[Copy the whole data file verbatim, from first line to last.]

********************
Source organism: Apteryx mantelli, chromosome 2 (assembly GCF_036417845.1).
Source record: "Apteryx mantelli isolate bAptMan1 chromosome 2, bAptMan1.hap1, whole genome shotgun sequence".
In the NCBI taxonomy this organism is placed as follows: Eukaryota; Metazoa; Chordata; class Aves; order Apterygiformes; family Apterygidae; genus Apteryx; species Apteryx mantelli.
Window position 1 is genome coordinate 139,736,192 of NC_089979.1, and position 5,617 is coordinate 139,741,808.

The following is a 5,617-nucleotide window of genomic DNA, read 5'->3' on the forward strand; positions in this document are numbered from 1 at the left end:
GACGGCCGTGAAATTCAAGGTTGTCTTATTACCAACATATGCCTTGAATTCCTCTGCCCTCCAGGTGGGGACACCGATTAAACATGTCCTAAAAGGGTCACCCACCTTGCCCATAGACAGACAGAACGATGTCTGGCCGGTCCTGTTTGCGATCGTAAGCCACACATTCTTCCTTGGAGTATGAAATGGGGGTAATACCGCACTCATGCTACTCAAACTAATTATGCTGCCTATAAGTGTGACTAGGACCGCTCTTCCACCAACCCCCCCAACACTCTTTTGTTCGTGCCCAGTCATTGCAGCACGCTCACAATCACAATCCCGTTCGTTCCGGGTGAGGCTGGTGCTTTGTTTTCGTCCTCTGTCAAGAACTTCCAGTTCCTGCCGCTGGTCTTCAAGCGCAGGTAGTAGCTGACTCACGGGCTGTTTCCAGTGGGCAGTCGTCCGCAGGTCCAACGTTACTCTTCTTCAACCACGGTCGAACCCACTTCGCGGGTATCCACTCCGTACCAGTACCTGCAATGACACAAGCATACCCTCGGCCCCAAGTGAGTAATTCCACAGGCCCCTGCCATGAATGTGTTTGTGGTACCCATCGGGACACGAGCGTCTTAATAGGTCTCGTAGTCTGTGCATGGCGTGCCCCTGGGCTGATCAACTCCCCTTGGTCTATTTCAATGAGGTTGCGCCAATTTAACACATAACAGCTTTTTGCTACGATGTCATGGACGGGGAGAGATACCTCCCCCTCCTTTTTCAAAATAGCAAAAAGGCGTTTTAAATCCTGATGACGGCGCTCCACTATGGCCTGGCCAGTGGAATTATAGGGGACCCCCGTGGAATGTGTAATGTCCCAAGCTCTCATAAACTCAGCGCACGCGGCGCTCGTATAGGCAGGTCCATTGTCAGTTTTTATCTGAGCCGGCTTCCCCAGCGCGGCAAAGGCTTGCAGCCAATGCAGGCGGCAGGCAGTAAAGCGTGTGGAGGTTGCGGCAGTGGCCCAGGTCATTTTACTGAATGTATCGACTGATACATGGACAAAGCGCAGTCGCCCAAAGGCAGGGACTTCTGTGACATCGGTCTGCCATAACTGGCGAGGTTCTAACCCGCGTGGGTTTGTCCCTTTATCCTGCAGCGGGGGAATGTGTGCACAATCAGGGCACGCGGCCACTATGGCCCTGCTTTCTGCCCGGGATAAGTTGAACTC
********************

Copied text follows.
Source organism: Apteryx mantelli, chromosome 2 (assembly GCF_036417845.1).
Source record: "Apteryx mantelli isolate bAptMan1 chromosome 2, bAptMan1.hap1, whole genome shotgun sequence".
In the NCBI taxonomy this organism is placed as follows: Eukaryota; Metazoa; Chordata; class Aves; order Apterygiformes; family Apterygidae; genus Apteryx; species Apteryx mantelli.
Window position 1 is genome coordinate 139,736,192 of NC_089979.1, and position 5,617 is coordinate 139,741,808.

The following is a 5,617-nucleotide window of genomic DNA, read 5'->3' on the forward strand; positions in this document are numbered from 1 at the left end:
GACGGCCGTGAAATTCAAGGTTGTCTTATTACCAACATATGCCTTGAATTCCTCTGCCCTCCAGGTGGGGACACCGATTAAACATGTCCTAAAAGGGTCACCCACCTTGCCCATAGACAGACAGAACGATGTCTGGCCGGTCCTGTTTGCGATCGTAAGCCACACATTCTTCCTTGGAGTATGAAATGGGGGTAATACCGCACTCATGCTACTCAAACTAATTATGCTGCCTATAAGTGTGACTAGGACCGCTCTTCCACCAACCCCCCCAACACTCTTTTGTTCGTGCCCAGTCATTGCAGCACGCTCACAATCACAATCCCGTTCGTTCCGGGTGAGGCTGGTGCTTTGTTTTCGTCCTCTGTCAAGAACTTCCAGTTCCTGCCGCTGGTCTTCAAGCGCAGGTAGTAGCTGACTCACGGGCTGTTTCCAGTGGGCAGTCGTCCGCAGGTCCAACGTTACTCTTCTTCAACCACGGTCGAACCCACTTCGCGGGTATCCACTCCGTACCAGTACCTGCAATGACACAAGCATACCCTCGGCCCCAAGTGAGTAATTCCACAGGCCCCTGCCATGAATGTGTTTGTGGTACCCATCGGGACACGAGCGTCTTAATAGGTCTCGTAGTCTGTGCATGGCGTGCCCCTGGGCTGATCAACTCCCCTTGGTCTATTTCAATGAGGTTGCGCCAATTTAACACATAACAGCTTTTTGCTACGATGTCATGGACGGGGAGAGATACCTCCCCCTCCTTTTTCAAAATAGCAAAAAGGCGTTTTAAATCCTGATGACGGCGCTCCACTATGGCCTGGCCAGTGGAATTATAGGGGACCCCCGTGGAATGTGTAATGTCCCAAGCTCTCATAAACTCAGCGCACGCGGCGCTCGTATAGGCAGGTCCATTGTCAGTTTTTATCTGAGCCGGCTTCCCCAGCGCGGCAAAGGCTTGCAGCCAATGCAGGCGGCAGGCAGTAAAGCGTGTGGAGGTTGCGGCAGTGGCCCAGGTCATTTTACTGAATGTATCGACTGATACATGGACAAAGCGCAGTCGCCCAAAGGCAGGGACTTCTGTGACATCGGTCTGCCATAACTGGCGAGGTTCTAACCCGCGTGGGTTTGTCCCTTTATCCTGCAGCGGGGGAATGTGTGCACAATCAGGGCACGCGGCCACTATGGCCCTGCTTTCTGCCCGGGATAAGTTGAACTC